On 14 June, thousands of peaceful demonstrators congregated at the Brooklyn Museum to stand in unison with the Black Trans Lives Matter movement.
Although protests have erupted across the world in support for Black lives, the plight of the Black trans community – who face disproportionate levels of violence and discrimination – has once again been overlooked.
This year alone, 14 trans individuals have been murdered in the United States, 10 of which were trans women of colour. In 2019, 26 trans people were killed and a large majority of these victims were Black trans women.
Of course, these are only the murders that have been officially documented, and have taken place in the United States – it’s likely that there are many more undocumented murders of trans individuals elsewhere in the world.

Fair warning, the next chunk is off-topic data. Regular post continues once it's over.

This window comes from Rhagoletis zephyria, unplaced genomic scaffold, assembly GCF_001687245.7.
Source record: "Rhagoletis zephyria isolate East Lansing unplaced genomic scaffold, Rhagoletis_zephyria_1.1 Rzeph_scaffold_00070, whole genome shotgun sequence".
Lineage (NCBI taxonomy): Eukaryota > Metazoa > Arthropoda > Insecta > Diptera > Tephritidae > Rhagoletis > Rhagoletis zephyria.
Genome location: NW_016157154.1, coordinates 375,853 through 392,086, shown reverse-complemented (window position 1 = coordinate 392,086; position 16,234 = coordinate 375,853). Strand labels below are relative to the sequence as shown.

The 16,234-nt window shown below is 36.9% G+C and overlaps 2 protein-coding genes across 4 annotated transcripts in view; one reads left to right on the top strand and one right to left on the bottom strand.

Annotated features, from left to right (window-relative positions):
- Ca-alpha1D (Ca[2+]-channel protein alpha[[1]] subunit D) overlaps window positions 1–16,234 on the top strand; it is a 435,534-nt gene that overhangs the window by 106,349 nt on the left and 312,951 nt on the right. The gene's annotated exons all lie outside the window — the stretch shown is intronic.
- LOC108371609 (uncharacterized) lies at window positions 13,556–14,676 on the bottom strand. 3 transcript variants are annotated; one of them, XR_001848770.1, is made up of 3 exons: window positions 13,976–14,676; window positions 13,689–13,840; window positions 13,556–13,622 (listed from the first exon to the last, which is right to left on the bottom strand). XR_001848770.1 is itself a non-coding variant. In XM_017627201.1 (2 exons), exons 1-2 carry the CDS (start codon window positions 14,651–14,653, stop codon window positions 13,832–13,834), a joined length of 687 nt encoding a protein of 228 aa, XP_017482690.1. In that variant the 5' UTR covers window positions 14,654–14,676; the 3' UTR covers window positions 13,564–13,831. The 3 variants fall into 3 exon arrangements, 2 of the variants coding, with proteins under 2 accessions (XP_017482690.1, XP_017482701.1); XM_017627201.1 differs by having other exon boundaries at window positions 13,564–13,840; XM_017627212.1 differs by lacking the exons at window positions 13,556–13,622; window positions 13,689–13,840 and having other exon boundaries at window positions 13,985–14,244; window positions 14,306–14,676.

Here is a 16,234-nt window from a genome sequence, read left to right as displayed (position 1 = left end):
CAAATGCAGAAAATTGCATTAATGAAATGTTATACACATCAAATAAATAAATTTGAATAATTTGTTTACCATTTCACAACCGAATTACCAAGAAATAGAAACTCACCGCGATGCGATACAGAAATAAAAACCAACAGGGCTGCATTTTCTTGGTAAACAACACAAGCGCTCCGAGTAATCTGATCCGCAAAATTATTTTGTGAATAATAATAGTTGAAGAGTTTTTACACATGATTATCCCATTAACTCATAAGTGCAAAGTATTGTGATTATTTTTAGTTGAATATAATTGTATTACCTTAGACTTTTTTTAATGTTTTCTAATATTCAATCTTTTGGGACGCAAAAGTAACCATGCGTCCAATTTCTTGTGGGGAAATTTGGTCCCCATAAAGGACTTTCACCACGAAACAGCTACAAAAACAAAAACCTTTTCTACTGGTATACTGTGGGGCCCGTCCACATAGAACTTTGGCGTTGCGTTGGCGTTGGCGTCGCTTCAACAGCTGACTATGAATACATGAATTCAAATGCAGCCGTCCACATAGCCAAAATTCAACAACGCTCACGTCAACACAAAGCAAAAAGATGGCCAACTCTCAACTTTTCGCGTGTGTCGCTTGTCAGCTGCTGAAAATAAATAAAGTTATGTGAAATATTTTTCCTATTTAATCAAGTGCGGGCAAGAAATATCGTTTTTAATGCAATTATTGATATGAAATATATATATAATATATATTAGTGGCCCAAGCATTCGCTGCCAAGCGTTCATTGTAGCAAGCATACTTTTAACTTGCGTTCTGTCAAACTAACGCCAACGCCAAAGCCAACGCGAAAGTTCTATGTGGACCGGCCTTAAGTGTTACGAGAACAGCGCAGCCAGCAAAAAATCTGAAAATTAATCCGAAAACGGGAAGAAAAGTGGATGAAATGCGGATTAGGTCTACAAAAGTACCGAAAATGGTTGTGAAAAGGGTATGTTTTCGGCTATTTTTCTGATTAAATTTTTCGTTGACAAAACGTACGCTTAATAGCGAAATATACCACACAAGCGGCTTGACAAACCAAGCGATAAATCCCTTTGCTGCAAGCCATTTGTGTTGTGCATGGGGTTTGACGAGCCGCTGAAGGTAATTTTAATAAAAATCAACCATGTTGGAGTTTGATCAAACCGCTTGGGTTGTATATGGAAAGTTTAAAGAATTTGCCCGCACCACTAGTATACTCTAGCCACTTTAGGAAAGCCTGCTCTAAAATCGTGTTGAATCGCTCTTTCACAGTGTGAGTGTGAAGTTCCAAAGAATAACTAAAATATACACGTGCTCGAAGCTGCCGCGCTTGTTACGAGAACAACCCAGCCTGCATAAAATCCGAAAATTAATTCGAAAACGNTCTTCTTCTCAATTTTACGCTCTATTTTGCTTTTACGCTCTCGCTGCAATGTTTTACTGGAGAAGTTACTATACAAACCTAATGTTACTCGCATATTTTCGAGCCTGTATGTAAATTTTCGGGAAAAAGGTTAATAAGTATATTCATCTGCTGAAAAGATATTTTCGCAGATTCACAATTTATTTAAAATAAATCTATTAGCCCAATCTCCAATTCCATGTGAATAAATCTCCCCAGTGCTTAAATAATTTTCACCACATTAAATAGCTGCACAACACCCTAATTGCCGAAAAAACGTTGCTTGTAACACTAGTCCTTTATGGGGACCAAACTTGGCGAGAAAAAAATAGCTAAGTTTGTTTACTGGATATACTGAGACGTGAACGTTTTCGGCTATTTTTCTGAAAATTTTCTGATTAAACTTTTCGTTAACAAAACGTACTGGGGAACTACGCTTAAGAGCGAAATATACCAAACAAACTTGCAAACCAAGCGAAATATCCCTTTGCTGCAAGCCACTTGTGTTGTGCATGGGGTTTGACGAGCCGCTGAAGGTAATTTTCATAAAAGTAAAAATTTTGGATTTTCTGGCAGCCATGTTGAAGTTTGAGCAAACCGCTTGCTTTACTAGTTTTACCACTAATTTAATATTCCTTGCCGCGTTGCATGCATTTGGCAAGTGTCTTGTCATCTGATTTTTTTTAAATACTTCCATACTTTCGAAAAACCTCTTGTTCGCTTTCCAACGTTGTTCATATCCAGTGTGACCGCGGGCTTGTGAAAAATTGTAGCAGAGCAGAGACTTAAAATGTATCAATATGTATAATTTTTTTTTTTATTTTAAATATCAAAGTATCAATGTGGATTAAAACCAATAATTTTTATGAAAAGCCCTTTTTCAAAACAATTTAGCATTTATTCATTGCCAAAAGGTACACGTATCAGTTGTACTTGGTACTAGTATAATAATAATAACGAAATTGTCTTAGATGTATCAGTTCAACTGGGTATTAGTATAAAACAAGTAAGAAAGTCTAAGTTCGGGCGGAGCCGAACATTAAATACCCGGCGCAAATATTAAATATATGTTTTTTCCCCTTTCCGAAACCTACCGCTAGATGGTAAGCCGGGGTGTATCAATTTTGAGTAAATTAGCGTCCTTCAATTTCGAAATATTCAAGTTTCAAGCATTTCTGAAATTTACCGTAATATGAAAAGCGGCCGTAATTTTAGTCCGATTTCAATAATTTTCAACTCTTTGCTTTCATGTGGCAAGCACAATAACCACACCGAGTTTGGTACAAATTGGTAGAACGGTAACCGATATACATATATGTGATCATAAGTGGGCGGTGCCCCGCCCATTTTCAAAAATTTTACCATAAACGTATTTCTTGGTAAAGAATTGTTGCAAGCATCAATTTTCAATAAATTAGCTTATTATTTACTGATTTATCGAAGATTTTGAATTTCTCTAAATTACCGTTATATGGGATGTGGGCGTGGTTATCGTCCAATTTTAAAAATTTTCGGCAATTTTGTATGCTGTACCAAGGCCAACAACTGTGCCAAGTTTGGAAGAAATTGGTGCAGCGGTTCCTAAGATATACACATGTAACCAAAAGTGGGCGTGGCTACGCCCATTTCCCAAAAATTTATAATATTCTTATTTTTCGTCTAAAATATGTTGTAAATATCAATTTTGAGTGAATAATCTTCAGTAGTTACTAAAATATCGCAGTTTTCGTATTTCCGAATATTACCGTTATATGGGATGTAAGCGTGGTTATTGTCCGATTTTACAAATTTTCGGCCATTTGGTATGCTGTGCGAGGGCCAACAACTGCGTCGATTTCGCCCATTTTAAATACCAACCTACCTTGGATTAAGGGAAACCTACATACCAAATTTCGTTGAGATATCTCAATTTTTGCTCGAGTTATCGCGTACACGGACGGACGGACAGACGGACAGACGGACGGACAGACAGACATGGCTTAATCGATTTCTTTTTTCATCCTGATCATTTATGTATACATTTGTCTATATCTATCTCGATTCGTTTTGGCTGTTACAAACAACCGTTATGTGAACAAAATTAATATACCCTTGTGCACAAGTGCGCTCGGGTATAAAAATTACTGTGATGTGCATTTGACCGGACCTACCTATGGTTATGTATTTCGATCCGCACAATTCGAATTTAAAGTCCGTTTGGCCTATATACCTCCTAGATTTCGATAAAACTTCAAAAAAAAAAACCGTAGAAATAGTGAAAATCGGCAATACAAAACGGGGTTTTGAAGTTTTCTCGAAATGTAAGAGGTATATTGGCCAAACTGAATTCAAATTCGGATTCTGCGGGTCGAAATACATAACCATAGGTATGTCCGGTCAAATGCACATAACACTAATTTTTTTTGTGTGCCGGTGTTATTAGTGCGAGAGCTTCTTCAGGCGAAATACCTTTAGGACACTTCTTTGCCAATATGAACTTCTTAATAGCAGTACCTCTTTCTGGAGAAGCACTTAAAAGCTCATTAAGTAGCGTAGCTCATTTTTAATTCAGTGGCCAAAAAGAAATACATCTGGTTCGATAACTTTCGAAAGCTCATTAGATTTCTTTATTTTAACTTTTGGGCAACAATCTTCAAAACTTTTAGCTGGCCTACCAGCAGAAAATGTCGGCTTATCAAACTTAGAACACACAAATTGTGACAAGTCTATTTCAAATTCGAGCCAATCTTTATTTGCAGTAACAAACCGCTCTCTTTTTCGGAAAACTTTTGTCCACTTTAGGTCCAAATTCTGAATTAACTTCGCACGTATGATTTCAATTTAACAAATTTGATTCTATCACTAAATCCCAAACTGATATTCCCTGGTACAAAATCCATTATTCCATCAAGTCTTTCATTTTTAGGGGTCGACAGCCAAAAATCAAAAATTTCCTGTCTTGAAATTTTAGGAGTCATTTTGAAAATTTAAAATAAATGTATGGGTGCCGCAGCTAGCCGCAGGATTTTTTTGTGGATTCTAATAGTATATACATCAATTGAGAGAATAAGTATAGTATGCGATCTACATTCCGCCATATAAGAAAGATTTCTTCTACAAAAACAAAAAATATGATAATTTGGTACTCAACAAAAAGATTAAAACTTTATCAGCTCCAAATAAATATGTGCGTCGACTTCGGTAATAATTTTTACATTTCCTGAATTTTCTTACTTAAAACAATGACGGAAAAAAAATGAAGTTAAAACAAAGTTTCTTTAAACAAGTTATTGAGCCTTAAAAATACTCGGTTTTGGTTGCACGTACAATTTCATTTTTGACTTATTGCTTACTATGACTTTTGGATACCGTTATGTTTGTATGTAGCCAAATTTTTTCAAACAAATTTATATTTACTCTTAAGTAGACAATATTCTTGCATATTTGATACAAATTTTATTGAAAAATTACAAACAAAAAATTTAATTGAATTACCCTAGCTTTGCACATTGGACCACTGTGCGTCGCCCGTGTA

Co-organised by LGBTQ+ groups such as the Marsha P. Johnson Institute, The Okra Project and Black Trans Femmes in the Arts, the rally saw thousands of demonstrators wearing all-white as a tribute to Black history.
In 1917, 10,000 protestors wore white in the NAACP’s Silent Protest in New York to denounce anti-Black violence in the United States. It was one of the first recorded protests for Black civil rights in the country’s history.
Andrew Tess, an NYC-based photographer and artist, was on hand to capture the faces of Black trans folk and allies of the community who stood in solidarity with the Black Trans Lives Matter movement – see below.